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Brocade ICX Series (cheap & powerful 10gbE/40gbE switching)

itronin

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Nov 24, 2018
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ok, here's how to enable icx6610 fan swaps. Connected over serial, enter the OS console using the key command (ctrl + y, let go, press m). Once in console run the following commands:

Code:
OS>toggle aprilfools 1
OS>thiswillliterallyneverwork
OS>unlessthelawsofthermodynamics
OS>vastlychange
I should not eat cereal on the morning of April 2. the milk came out of my nose... too effing funny.
 
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tommybackeast

Active Member
Jun 10, 2018
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ok, here's how to enable icx6610 fan swaps. Connected over serial, enter the OS console using the key command (ctrl + y, let go, press m). Once in console run the following commands:

Code:
OS>toggle aprilfools 1
OS>thiswillliterallyneverwork
OS>unlessthelawsofthermodynamics
OS>vastlychange
well played, very well done...
 
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infoMatt

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Apr 16, 2019
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Is my ICX6450-48P salvageable? I checked the caps on the powersupply and a few other components but didn't really find anything wrong. There's about three fuses on the PSU hidden behind some heat shrinking tube.

POE doesnt work and throws the following error:

ICX6450-48P Router(config)#PoE Info: Resetting module in slot 1....completed.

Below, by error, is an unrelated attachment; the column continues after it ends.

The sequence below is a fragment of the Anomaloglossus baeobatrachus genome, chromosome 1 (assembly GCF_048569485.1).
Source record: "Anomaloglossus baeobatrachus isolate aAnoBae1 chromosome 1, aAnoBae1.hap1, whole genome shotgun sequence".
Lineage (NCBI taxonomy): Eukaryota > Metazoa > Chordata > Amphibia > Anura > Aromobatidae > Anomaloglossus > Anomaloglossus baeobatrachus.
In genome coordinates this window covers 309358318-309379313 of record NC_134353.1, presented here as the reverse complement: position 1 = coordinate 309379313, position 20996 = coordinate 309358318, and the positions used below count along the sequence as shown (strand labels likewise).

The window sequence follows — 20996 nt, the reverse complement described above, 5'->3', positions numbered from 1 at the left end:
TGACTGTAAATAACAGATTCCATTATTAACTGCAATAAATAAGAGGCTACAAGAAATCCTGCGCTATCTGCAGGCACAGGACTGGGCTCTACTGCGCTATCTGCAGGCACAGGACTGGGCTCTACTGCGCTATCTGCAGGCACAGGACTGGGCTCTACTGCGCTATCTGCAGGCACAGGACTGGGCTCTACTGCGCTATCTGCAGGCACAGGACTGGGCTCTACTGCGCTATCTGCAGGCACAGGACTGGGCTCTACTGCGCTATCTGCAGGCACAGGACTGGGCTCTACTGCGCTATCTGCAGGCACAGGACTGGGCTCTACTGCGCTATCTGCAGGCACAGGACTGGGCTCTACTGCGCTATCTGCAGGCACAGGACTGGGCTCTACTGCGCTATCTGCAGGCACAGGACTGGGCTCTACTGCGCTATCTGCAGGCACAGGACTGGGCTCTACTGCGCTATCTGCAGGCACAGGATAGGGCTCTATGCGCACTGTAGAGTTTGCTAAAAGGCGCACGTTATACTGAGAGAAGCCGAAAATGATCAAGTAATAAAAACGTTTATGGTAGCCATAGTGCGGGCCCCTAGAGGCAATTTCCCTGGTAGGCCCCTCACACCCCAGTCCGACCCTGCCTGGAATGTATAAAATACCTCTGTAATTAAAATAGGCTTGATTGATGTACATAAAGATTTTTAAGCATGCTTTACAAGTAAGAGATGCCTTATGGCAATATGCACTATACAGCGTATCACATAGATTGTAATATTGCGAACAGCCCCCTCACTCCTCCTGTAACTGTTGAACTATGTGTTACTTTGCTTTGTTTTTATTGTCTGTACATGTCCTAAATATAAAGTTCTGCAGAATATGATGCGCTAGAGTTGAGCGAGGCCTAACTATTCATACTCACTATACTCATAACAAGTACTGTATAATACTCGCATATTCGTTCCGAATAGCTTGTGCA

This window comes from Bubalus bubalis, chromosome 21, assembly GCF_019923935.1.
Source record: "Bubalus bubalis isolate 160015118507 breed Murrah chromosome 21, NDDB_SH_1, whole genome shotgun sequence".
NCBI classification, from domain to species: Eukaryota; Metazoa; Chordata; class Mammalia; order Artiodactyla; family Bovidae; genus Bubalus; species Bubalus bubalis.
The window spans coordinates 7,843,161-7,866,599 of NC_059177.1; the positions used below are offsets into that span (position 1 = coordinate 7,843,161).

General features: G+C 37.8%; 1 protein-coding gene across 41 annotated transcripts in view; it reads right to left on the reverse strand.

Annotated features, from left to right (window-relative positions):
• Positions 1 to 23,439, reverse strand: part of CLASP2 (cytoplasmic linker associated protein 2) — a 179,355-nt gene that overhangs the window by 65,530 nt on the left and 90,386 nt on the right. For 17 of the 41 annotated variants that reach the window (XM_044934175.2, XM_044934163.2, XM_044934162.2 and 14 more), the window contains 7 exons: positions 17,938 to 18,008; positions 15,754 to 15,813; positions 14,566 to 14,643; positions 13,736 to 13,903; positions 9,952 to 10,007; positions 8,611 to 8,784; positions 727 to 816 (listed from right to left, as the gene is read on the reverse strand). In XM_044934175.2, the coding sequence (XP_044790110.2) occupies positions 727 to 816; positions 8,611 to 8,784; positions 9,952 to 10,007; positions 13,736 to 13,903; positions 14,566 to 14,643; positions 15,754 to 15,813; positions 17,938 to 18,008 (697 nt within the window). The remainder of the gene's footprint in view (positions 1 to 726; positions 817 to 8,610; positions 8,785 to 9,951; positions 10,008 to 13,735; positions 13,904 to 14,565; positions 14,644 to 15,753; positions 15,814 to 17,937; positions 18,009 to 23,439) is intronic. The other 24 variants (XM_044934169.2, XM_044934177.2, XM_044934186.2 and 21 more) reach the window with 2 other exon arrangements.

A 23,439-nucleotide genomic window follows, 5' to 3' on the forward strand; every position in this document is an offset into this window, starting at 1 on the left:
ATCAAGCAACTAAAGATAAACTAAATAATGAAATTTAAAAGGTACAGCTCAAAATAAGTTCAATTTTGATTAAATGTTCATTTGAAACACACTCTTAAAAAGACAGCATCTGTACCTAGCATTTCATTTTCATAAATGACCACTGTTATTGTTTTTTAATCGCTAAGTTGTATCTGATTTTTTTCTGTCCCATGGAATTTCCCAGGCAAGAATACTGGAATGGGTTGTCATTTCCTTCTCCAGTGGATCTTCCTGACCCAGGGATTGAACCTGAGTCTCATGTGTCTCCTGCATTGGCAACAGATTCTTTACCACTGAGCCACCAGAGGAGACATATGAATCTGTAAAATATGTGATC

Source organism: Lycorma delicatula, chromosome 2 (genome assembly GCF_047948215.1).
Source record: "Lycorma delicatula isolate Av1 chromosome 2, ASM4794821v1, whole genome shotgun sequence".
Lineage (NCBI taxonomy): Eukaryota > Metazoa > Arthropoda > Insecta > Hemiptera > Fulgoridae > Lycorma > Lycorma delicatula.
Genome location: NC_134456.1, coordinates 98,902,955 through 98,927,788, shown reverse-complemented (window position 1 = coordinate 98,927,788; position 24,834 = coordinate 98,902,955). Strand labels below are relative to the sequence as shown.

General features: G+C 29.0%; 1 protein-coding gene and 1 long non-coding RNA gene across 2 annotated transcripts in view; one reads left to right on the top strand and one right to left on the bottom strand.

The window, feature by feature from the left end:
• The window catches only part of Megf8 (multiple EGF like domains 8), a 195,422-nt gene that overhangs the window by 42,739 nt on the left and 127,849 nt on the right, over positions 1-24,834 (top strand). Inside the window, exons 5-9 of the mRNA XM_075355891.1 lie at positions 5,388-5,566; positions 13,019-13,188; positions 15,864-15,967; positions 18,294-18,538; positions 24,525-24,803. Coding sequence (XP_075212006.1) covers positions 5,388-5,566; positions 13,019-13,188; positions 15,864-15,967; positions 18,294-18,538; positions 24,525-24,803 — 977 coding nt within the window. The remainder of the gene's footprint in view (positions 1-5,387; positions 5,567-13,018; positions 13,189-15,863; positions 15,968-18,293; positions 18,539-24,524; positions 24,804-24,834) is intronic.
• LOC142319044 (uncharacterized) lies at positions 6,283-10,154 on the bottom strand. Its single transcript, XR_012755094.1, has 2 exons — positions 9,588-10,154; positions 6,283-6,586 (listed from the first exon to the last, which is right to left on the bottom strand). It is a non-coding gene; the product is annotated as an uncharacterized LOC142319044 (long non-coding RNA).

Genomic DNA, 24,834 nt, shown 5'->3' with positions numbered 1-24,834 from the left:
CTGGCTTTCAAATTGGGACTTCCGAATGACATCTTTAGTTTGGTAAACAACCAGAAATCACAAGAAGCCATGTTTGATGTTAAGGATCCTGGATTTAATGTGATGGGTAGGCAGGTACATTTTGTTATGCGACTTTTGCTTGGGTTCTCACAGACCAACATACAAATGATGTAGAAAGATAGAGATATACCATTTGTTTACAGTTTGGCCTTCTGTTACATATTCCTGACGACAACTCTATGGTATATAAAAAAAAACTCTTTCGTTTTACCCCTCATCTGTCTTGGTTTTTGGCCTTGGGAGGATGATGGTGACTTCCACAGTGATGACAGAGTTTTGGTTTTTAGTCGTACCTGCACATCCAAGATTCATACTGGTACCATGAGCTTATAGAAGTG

PoE Error: Device 0 failed to start on PoE module.
PoE Error: Device 1 failed to start on PoE module.
Resetting module in slot 1 again to recover from dev fault
Partially. Most likely a static discharge or power surge on one of the ethernet cables has fried the PoE controller chips on the board... I've seen some photos in which the chips have a hole punched through the plastic moulding of their cases :eek:
The best case scenario for you is to open it and remove the PoE daughter board, and use it as a non-PoE unit :( unless you can return it to your seller and make it swap for you with another switch...

99,99% the PoE part has to be deemed non recoverable :(

I also noticed a strange issue with the switch where if e1/1/45 to 1/1/48 aren't shut down the switch seems to 'lag' or get stuck and it reflects that latency in the pings sent to the switch

Reply from 10.111.122.222: bytes=32 time=471ms TTL=63
Reply from 10.111.122.222: bytes=32 time=1ms TTL=63
Reply from 10.111.122.222: bytes=32 time=1ms TTL=63
Reply from 10.111.122.222: bytes=32 time=466ms TTL=63
This is VERY strange, it's the first time I see something like this... are you sure that the lags go away as you shut those two interfaces? Have you got anything plugged on those ports?
Are you pinging a host on your network or the gateway address of the switch itself (ie. the VE ip address)?
 

mythosmc

New Member
Apr 1, 2020
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100% positive on the shutting the ports down thing because i noticed the same latency while consoled in! I can record a video if you'd like =)